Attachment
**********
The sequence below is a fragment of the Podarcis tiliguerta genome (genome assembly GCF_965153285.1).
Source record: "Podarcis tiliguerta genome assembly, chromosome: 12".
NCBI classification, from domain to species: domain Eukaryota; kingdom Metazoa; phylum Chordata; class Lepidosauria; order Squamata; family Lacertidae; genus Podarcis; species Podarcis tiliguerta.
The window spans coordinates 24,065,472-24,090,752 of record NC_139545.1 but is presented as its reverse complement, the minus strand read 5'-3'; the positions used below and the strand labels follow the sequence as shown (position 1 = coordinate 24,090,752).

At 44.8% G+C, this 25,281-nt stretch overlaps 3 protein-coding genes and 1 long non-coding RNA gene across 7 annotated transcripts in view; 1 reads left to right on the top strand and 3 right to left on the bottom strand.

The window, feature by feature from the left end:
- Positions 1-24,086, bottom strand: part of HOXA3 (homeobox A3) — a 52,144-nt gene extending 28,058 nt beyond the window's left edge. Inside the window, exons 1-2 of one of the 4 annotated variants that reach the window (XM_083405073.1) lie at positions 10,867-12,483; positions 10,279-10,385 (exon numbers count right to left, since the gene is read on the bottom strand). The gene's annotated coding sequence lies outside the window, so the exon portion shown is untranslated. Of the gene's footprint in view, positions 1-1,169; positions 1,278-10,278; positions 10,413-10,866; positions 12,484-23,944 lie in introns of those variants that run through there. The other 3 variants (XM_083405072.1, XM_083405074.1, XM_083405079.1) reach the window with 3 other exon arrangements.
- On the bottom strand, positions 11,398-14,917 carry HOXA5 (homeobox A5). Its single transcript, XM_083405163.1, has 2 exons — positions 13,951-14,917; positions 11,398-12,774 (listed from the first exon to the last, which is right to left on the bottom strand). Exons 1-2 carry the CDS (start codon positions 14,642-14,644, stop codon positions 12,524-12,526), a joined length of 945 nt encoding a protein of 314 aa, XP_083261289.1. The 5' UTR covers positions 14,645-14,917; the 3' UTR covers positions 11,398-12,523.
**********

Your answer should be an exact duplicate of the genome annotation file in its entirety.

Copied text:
The sequence below is a fragment of the Podarcis tiliguerta genome (genome assembly GCF_965153285.1).
Source record: "Podarcis tiliguerta genome assembly, chromosome: 12".
NCBI classification, from domain to species: domain Eukaryota; kingdom Metazoa; phylum Chordata; class Lepidosauria; order Squamata; family Lacertidae; genus Podarcis; species Podarcis tiliguerta.
The window spans coordinates 24,065,472-24,090,752 of record NC_139545.1 but is presented as its reverse complement, the minus strand read 5'-3'; the positions used below and the strand labels follow the sequence as shown (position 1 = coordinate 24,090,752).

At 44.8% G+C, this 25,281-nt stretch overlaps 3 protein-coding genes and 1 long non-coding RNA gene across 7 annotated transcripts in view; 1 reads left to right on the top strand and 3 right to left on the bottom strand.

The window, feature by feature from the left end:
- Positions 1-24,086, bottom strand: part of HOXA3 (homeobox A3) — a 52,144-nt gene extending 28,058 nt beyond the window's left edge. Inside the window, exons 1-2 of one of the 4 annotated variants that reach the window (XM_083405073.1) lie at positions 10,867-12,483; positions 10,279-10,385 (exon numbers count right to left, since the gene is read on the bottom strand). The gene's annotated coding sequence lies outside the window, so the exon portion shown is untranslated. Of the gene's footprint in view, positions 1-1,169; positions 1,278-10,278; positions 10,413-10,866; positions 12,484-23,944 lie in introns of those variants that run through there. The other 3 variants (XM_083405072.1, XM_083405074.1, XM_083405079.1) reach the window with 3 other exon arrangements.
- On the bottom strand, positions 11,398-14,917 carry HOXA5 (homeobox A5). Its single transcript, XM_083405163.1, has 2 exons — positions 13,951-14,917; positions 11,398-12,774 (listed from the first exon to the last, which is right to left on the bottom strand). Exons 1-2 carry the CDS (start codon positions 14,642-14,644, stop codon positions 12,524-12,526), a joined length of 945 nt encoding a protein of 314 aa, XP_083261289.1. The 5' UTR covers positions 14,645-14,917; the 3' UTR covers positions 11,398-12,523.